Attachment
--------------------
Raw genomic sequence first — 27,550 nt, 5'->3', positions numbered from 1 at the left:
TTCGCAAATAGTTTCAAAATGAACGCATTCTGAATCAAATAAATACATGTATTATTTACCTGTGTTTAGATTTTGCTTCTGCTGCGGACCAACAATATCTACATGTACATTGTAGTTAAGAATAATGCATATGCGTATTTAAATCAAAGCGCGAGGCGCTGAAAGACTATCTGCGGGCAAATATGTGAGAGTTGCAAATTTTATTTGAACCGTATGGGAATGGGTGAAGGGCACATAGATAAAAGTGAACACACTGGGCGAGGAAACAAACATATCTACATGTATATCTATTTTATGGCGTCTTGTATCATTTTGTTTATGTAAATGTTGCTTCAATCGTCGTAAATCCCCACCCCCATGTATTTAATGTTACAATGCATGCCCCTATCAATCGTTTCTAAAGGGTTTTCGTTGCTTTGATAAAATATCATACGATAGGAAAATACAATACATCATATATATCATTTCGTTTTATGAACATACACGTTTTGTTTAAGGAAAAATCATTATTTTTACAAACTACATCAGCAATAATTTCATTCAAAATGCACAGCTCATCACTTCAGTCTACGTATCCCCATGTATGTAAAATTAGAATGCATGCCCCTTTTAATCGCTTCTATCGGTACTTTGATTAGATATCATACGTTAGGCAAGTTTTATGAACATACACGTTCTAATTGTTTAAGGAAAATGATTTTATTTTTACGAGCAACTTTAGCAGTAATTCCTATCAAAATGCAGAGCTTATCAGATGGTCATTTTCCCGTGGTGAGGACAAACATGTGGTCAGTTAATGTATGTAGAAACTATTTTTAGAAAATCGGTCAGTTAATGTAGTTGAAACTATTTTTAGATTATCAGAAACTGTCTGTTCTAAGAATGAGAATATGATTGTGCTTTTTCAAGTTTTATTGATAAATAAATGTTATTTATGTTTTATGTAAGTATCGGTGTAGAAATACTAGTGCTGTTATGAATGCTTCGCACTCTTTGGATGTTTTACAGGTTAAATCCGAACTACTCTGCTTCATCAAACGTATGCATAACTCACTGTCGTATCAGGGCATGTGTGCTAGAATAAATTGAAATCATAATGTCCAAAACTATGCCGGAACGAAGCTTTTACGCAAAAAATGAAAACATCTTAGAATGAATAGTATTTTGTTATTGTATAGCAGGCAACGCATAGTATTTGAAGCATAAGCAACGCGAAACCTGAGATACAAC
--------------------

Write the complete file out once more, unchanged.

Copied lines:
Raw genomic sequence first — 27,550 nt, 5'->3', positions numbered from 1 at the left:
TTCGCAAATAGTTTCAAAATGAACGCATTCTGAATCAAATAAATACATGTATTATTTACCTGTGTTTAGATTTTGCTTCTGCTGCGGACCAACAATATCTACATGTACATTGTAGTTAAGAATAATGCATATGCGTATTTAAATCAAAGCGCGAGGCGCTGAAAGACTATCTGCGGGCAAATATGTGAGAGTTGCAAATTTTATTTGAACCGTATGGGAATGGGTGAAGGGCACATAGATAAAAGTGAACACACTGGGCGAGGAAACAAACATATCTACATGTATATCTATTTTATGGCGTCTTGTATCATTTTGTTTATGTAAATGTTGCTTCAATCGTCGTAAATCCCCACCCCCATGTATTTAATGTTACAATGCATGCCCCTATCAATCGTTTCTAAAGGGTTTTCGTTGCTTTGATAAAATATCATACGATAGGAAAATACAATACATCATATATATCATTTCGTTTTATGAACATACACGTTTTGTTTAAGGAAAAATCATTATTTTTACAAACTACATCAGCAATAATTTCATTCAAAATGCACAGCTCATCACTTCAGTCTACGTATCCCCATGTATGTAAAATTAGAATGCATGCCCCTTTTAATCGCTTCTATCGGTACTTTGATTAGATATCATACGTTAGGCAAGTTTTATGAACATACACGTTCTAATTGTTTAAGGAAAATGATTTTATTTTTACGAGCAACTTTAGCAGTAATTCCTATCAAAATGCAGAGCTTATCAGATGGTCATTTTCCCGTGGTGAGGACAAACATGTGGTCAGTTAATGTATGTAGAAACTATTTTTAGAAAATCGGTCAGTTAATGTAGTTGAAACTATTTTTAGATTATCAGAAACTGTCTGTTCTAAGAATGAGAATATGATTGTGCTTTTTCAAGTTTTATTGATAAATAAATGTTATTTATGTTTTATGTAAGTATCGGTGTAGAAATACTAGTGCTGTTATGAATGCTTCGCACTCTTTGGATGTTTTACAGGTTAAATCCGAACTACTCTGCTTCATCAAACGTATGCATAACTCACTGTCGTATCAGGGCATGTGTGCTAGAATAAATTGAAATCATAATGTCCAAAACTATGCCGGAACGAAGCTTTTACGCAAAAAATGAAAACATCTTAGAATGAATAGTATTTTGTTATTGTATAGCAGGCAACGCATAGTATTTGAAGCATAAGCAACGCGAAACCTGAGATACAAC